88th Academy Awards with Chris Rock, Angela Bassett, Louis C.K., and Leonardo DiCaprio produced by David Hill and Reginald Hudlin. Directed by Glenn Weiss.
“Act Naturally” (Johnny Russell/Voni Morrison) by Buck Owens and the Buckaroos. “Til It Happens to You” (Lady Gaga/Diane Warren) by Lady Gaga. “Mad Max: Fury Road” (a 2015 film directed by George Miller) “The Road Warrior” (a 1982 film directed by George Miller) “Bridge Of Spies” (a 2015 film directed by Steven Spielberg) “Pulp Fiction” (a 1994 film directed by Quentin Tarantino) “Cast Away” (a 2000 film directed by Robert Zemeckis) “Joe Versus The Volcano” (1990 film directed by John Patrick Shanley) “A Woman Under The Influence” (a 1974 film directed by John Cassavettes) “Batman Begins” (a 2005 film directed by Christopher Nolan) “Daughters Of Darkness” (a 1971 film directed by Harry Kümel) “That’s Action!” (1991 film directed by David A. Prior) “Expert Village” with Kevin Lindenmuth. “Point Break” (a 1991 film directed by Kathryn Bigelow) “Point Break” (a 2015 film directed by Ericson Core) “Open Up Your Heart (And Let the Sunshine In)” (Stuart Hamblen) by Pebbles and Bamm Bamm.
I don’t regularly watch movies on Laserdisc, just those titles you can’t find anywhere, and this is what’s troubling to me. Consider that you have nearly every movie made eventually mass-produced for VHS, and then only a very small fraction of those titles were produced and marketed for Laserdisc. A larger percentage of those titles were produced for DVD, but not nearly as many for VHS, right? Blu Ray comes along and it’s, once again, a fraction of the titles produced for DVD, more than Laserdisc but still fewer and far between. Specialty companies, like (I’m reminded of Twilight Time and Criterion), come out and cost upwards of $50 because they’re on limited runs and Blu Rays are expensive to produce and distribute, so we’re getting fewer titles because streaming is popular. You’re not going to get those hard-to-find titles on Blu Ray because it’s a niche market and not worth re-couping production-run costs.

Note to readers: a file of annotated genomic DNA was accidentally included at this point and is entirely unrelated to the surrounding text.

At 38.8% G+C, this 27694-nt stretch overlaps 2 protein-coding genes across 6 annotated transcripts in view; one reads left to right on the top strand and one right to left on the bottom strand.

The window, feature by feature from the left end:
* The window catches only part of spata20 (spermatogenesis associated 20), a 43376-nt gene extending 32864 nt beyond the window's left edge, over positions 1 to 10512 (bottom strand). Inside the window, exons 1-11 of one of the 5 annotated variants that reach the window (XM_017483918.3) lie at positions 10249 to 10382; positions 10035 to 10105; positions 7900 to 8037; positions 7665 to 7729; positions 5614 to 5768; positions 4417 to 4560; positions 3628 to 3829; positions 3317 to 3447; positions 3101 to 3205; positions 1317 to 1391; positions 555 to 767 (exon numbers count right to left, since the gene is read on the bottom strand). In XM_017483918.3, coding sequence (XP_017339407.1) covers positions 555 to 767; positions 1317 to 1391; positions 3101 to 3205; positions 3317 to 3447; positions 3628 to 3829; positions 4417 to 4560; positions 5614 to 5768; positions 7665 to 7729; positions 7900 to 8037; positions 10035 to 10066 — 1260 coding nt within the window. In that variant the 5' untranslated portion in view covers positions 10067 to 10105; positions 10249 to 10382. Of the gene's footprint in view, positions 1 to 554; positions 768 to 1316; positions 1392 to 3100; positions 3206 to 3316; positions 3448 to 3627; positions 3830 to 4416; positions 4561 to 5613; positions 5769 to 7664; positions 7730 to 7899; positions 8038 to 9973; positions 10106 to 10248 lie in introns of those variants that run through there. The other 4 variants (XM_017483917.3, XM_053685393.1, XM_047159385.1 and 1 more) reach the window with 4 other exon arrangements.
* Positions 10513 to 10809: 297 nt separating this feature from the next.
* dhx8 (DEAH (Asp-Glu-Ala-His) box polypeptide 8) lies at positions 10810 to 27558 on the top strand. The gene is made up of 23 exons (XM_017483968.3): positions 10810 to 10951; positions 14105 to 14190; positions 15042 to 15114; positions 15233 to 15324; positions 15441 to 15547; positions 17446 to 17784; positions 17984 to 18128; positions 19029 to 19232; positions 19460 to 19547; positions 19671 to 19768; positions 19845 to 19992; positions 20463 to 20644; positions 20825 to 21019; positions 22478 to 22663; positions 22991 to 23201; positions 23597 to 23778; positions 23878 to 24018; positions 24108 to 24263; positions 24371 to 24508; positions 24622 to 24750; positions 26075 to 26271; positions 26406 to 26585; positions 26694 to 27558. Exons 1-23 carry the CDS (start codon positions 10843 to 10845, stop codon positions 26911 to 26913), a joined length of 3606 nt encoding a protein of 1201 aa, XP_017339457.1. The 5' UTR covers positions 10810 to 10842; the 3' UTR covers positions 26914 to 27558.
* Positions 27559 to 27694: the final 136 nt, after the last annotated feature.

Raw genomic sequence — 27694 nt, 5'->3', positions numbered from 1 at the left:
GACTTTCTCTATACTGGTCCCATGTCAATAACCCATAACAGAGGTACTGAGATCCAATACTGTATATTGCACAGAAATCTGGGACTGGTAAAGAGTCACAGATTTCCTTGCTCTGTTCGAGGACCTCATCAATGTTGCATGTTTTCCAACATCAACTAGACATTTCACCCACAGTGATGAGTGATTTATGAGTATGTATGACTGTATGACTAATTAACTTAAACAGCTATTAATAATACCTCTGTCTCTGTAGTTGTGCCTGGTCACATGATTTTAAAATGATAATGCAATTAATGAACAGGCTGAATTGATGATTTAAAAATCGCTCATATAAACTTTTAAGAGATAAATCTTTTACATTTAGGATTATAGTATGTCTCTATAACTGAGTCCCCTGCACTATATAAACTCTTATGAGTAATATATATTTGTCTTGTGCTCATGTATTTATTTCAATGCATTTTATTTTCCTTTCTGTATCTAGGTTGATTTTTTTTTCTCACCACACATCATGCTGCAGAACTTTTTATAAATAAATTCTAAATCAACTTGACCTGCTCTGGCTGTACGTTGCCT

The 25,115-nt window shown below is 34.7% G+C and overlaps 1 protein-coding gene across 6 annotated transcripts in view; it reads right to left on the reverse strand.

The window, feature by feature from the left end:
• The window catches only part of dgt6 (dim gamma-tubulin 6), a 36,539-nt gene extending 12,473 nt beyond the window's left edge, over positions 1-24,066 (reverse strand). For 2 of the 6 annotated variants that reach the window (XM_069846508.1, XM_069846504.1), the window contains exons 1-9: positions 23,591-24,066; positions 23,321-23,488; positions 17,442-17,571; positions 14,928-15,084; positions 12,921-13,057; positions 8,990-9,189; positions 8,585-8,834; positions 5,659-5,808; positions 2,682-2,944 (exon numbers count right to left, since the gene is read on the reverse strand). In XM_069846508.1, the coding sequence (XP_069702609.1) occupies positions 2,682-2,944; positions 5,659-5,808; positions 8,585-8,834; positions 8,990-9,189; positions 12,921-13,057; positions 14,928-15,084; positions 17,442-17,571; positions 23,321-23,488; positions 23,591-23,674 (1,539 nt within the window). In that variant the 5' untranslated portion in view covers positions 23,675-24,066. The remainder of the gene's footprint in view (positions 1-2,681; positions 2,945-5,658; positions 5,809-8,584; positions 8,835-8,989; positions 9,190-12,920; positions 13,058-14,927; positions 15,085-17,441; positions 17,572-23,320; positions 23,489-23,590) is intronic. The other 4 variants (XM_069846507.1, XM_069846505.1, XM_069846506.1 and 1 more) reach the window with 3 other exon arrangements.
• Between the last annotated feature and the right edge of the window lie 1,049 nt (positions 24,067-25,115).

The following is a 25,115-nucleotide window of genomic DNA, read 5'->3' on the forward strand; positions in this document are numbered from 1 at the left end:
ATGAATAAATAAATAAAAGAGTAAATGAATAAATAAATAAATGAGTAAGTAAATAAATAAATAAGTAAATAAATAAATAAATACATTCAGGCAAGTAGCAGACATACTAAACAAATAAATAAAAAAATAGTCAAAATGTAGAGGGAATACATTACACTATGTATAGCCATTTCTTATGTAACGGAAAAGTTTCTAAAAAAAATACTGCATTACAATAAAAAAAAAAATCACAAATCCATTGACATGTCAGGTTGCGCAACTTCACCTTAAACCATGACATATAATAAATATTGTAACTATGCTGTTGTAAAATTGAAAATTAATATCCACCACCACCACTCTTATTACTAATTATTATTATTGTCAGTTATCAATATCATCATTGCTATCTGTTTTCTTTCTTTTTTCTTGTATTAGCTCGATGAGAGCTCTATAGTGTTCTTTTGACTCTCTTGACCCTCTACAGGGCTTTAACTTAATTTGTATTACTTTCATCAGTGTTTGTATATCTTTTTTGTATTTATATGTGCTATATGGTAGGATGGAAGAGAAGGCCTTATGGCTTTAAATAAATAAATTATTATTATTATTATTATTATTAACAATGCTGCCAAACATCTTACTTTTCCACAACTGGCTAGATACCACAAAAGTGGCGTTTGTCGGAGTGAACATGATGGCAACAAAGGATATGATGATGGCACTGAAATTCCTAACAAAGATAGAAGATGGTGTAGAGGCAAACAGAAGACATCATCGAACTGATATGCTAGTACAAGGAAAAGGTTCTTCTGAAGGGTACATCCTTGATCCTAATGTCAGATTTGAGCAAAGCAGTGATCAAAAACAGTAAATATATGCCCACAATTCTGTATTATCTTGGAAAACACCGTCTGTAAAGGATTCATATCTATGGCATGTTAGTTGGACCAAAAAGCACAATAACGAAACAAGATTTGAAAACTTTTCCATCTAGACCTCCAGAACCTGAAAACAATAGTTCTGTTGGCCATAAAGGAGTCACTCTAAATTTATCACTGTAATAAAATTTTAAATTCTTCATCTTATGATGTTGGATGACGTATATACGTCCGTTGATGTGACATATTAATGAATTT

So I watched the documentary, “Rewind This!”, about the enclave of devoted VHS collectors, some of them famous, a lot of them with big basements and media rooms, who proudly display their wares. They know that physical product is on it’s way out, that this is something the Studios and Networks have wanted for years – the ability to control their own distribution, their own exhibition.
Remember Sony Corp. vs. Universal, 1984. Universal Studios sued Sony for developing home video recording technology, which is strange considering video recorders had been on the market for around 20 years before this case went to trial. I think it was only when prices went down and more people were buying VCRs that Universal realized they might lose money in the rental market. Then copy-guard and Macrovision and other copy protection devices were introduced to keep people from dubbing movies. I think Universal was the first company to use copy-protection, after MCA Videocassette, Inc. was dissolved and MCA Home Video was formed.